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Lessons learned


UNBC representatives, Dr. Rob van Adrichem, VP External Relations, left, and Dr. Gail Fondahl, VP Research.

By Rebecca Cohoe

Recently, a group of senior administrators from the University of Northern British Columbia (UNBC) visited Memorial for a tour of the Leslie Harris Centre of Regional Policy and Development.

While there’s not much to see at the Harris Centre itself, it was the research and partnerships brokered by the centre that caught their attention.

UNBC is currently considering setting up the New North Foundation which will facilitate the connection of communities, industries, and various levels of governments (including First Nations) with researchers at UNBC and beyond. Last year they did a review of several possible models for such a centre, from across Canada and beyond, and the Harris Centre emerged as the most promising model for the new foundation.

“As time goes on, I think there’s a greater demand from the public, and industry, and the communities, that they have greater access to the research that, basically, they’re paying for,” explained Dr. Rob van Adrichem, vice-president, external relations, at UNBC. “I think that the more we can be seen to be anticipatory on that issue, and around public demands for greater inclusion in research, the more successful we’ll be.”

According to Dr. Gail Fondahl, vice-president research at UNBC, she and Dr. van Adrichem were particularly impressed by the sense they got of the centre’s reputation within the university and the greater community.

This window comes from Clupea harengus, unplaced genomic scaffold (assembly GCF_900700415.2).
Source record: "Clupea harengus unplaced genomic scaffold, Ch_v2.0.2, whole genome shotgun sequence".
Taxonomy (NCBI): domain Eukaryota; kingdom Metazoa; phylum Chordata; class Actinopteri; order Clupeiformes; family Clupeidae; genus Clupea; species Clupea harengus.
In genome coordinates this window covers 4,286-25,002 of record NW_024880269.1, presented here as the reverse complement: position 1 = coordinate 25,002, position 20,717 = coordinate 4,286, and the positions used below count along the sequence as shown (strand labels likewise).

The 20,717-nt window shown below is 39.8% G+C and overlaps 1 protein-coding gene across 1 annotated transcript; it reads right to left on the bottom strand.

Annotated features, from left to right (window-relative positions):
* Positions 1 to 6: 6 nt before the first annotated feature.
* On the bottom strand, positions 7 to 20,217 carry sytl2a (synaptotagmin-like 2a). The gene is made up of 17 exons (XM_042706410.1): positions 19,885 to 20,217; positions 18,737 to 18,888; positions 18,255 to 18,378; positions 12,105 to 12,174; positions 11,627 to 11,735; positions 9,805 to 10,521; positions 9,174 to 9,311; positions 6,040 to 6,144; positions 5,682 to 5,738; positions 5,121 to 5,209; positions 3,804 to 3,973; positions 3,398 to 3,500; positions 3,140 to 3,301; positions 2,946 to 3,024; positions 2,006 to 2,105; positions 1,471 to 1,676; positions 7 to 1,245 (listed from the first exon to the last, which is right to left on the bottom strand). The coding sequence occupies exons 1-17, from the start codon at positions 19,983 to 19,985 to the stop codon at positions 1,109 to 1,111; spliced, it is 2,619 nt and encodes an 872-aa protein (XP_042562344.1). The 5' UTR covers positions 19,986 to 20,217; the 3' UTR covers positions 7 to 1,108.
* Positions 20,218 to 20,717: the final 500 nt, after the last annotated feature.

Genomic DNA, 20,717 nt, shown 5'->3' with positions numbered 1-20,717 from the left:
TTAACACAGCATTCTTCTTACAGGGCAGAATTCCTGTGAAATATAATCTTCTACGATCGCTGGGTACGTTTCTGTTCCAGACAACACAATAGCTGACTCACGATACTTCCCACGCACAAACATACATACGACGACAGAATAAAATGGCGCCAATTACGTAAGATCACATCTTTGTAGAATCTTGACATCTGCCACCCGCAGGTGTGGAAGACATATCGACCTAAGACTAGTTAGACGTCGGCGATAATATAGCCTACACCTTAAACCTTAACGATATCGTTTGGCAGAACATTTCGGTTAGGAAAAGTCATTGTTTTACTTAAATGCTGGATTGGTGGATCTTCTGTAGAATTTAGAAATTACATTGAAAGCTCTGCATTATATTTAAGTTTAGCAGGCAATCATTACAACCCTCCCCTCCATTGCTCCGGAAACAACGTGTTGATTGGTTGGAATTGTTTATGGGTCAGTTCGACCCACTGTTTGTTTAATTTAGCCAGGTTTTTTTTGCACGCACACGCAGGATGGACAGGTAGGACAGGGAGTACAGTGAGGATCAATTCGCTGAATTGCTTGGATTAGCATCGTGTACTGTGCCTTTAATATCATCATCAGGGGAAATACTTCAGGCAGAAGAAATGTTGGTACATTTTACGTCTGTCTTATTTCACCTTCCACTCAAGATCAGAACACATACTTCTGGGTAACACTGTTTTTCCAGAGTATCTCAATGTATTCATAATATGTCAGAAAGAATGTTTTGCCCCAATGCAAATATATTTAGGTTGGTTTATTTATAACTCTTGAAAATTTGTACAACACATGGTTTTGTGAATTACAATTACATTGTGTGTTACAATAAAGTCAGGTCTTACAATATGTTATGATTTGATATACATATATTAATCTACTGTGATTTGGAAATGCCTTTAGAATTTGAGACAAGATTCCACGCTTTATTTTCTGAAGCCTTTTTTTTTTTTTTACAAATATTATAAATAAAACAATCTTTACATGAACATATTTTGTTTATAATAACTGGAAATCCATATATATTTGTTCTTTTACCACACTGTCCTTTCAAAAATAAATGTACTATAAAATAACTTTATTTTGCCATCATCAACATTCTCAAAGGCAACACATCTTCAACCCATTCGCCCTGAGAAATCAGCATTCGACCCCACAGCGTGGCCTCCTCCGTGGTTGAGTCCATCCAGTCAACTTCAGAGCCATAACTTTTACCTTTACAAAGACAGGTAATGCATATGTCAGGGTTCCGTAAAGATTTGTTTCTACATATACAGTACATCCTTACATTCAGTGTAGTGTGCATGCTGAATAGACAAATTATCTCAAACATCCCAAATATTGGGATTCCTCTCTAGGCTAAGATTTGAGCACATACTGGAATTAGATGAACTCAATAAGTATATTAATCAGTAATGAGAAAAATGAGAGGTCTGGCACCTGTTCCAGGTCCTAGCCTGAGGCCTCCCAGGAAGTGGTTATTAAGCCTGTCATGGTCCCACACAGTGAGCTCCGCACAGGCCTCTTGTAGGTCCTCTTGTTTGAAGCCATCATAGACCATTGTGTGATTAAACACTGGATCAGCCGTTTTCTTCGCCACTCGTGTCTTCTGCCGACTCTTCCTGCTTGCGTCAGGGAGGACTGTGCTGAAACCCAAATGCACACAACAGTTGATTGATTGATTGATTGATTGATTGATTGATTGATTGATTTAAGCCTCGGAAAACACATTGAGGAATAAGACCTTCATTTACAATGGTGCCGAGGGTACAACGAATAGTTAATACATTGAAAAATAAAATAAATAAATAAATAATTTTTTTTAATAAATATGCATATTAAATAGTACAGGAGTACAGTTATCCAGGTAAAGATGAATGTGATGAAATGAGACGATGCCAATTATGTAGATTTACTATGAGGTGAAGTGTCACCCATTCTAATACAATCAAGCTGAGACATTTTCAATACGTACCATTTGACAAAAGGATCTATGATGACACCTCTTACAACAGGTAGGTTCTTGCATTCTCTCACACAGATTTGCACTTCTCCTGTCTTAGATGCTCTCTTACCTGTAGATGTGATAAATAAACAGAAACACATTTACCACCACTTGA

“There was the idea of independence, and the idea of integrity, the 'honest broker,'” she explained. “I think that it’s great to see that those words are used by the Harris Centre, but they’re also used by a number of people we’ve talked to outside the Harris Centre, about the centre. I think we’ll bring home those values as things to strive for,” she said.

According to Harris Centre Director Dr. Rob Greenwood, the British Columbia group is not the first to find inspiration in the Harris Centre’s unique model for university-community engagement.

“The Harris Centre has shared our approach to policy and development research near and far, from other Canadian universities – ranging from the University of Saskatchewan, to Queens, to UNB - to universities as geographically distant as Bolivia and Australia,” said Dr. Greenwood.

In some cases, that sharing has led to the development of similar organizations in other jurisdictions. Just this fall, Dr. Greenwood was invited to deliver the keynote address at the opening of the New Brunswick Social Policy Research Network.

Andy Scott, leader of the New Brunswick Network, agreed that the Harris Centre was a guiding example in developing the network.

“When creating the model for the NB Social Policy Research Network, we looked at similar organizations for direction,” he explained. “While there aren't many, we were particularly inspired by the work of the Harris Centre given the closeness of proximity between our two provinces and the manner in which the centre functions, using academic brainpower to solve some of its province's greatest challenges.

"Good public policy is informed by thoughtful research and the use of readily available data,” Dr. Scott continued. “Particularly because public finances are stretched, we can’t afford to make mistakes. Whether it’s a provincial government or a remote community the work of organizations like the Harris Centre is vital.”

Dr. van Adrichem also believes in the link between academic research, and strong public policy, and the guiding role that a university can play within a jurisdiction: “(UNBC) was created with a mandate to serve the North,” he explained. “What does that mean? It’s not in the legislation. Initially, it evolved to the idea of responsiveness, the idea of 'responding to a critical need.' But I think what’s happening now is that we’re evolving again to an emphasis on responsibility.

“Responsibility implies being a citizen,” he concluded. “It’s a very important word to describe why we’re here.”

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